21. When schools become academies, responsibility for their academic and financial performance passes from the local authority to the Department and the EFA respectively. However, local authorities retain some overall statutory responsibilities for young people in their area. The Department suggested that, in addition to these specific responsibilities, it would expect local authorities to retain some detailed knowledge of all educational provision in their area, including academies. At the same time, the Department and other witnesses suggested that academy trusts, particularly multi-academy chains, should also play a key performance-monitoring and intervention role in between academies and the Department and EFA.
22. We heard conflicting views about whether inconsistency or uncertainty in the roles of these various players had created an accountability gap. We are not convinced it is clear who is accountable for performance monitoring and intervention in academies, nor how the Department can know whether the system is operating consistently, effectively and with minimum bureaucracy across different localities and academy structures. We expressed concern that interventions in failing academies may be delayed if roles and responsibilities are not clear, or if central oversight is too distant to identify school-level problems before young people’s futures are put at risk.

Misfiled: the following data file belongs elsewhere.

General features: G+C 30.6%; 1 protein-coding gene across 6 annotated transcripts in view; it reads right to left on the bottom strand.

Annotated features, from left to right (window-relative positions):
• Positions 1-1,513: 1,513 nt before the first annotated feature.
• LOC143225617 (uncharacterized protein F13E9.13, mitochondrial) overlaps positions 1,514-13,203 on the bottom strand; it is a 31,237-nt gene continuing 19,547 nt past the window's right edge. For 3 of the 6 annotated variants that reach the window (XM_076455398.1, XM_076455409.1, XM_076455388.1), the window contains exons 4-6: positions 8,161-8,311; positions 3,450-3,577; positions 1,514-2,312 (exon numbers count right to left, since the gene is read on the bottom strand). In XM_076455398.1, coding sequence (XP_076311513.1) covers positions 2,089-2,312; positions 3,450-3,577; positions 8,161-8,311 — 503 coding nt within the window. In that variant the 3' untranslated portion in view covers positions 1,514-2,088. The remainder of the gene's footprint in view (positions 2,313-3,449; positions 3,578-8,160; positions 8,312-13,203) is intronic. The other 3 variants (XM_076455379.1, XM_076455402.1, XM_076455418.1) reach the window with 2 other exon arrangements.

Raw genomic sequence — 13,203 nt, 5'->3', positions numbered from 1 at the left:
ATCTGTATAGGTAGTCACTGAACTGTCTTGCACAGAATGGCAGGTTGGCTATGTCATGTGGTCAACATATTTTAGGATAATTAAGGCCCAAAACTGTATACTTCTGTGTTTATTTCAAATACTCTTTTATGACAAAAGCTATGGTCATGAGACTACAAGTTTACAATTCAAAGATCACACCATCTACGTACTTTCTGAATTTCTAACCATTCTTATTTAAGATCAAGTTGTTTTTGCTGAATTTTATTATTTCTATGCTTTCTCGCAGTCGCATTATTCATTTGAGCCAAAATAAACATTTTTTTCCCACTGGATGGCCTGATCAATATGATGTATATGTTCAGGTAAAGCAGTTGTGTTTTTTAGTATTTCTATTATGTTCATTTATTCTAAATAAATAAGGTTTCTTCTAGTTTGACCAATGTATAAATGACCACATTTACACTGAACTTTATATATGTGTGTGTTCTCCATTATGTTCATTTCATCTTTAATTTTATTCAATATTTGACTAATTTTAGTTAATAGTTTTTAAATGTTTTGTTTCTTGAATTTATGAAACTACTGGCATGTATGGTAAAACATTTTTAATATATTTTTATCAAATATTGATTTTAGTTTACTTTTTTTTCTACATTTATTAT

In reading the PAC Report I wonder why such a waste of money was allowed to happen in a time of grave austerity. To take just one example, the DfE spent an extra £92 million on insurance premiums for academies, monies that should have been available to spend on educational outcomes. A simple national scheme administered from Sanctuary Buildings would surely have released most of that money to be spent where parliament intended, on education not on insurance premiums. Then there is the £350 million paid to academies and not recovered from local authorities, presumably over-funding schools in areas with more academies compared with the parts of the country where there are fewer academies. And, as the PAC remarked, ‘some of the budgets the Department drew upon to fund the expansion had been previously earmarked for other purposes – most notably £95 million originally intended for improving underperforming schools. There is a risk that the Department’s decision to solely use this money to create academies—many of which were already high-performing—may have been at the expense of weaker non-academy schools which could potentially have benefitted from it more. This is a particular risk in the primary sector.’
With local government being forced to cut important services, and other government departments having taken a heavy hit on their budgets, this cavalier approach to department spending at the DfE on a flagship programme is exactly the sought of concerns that were voiced in the Liverpool Conference motion. One might have expected better from Conservative majority partners in a coalition, and maybe it is time for the Secretary of State to take responsibility for his actions. At the very least he should explain what steps he is taking to prevent the waste continuing while he considers the overall funding formula for schools of all types.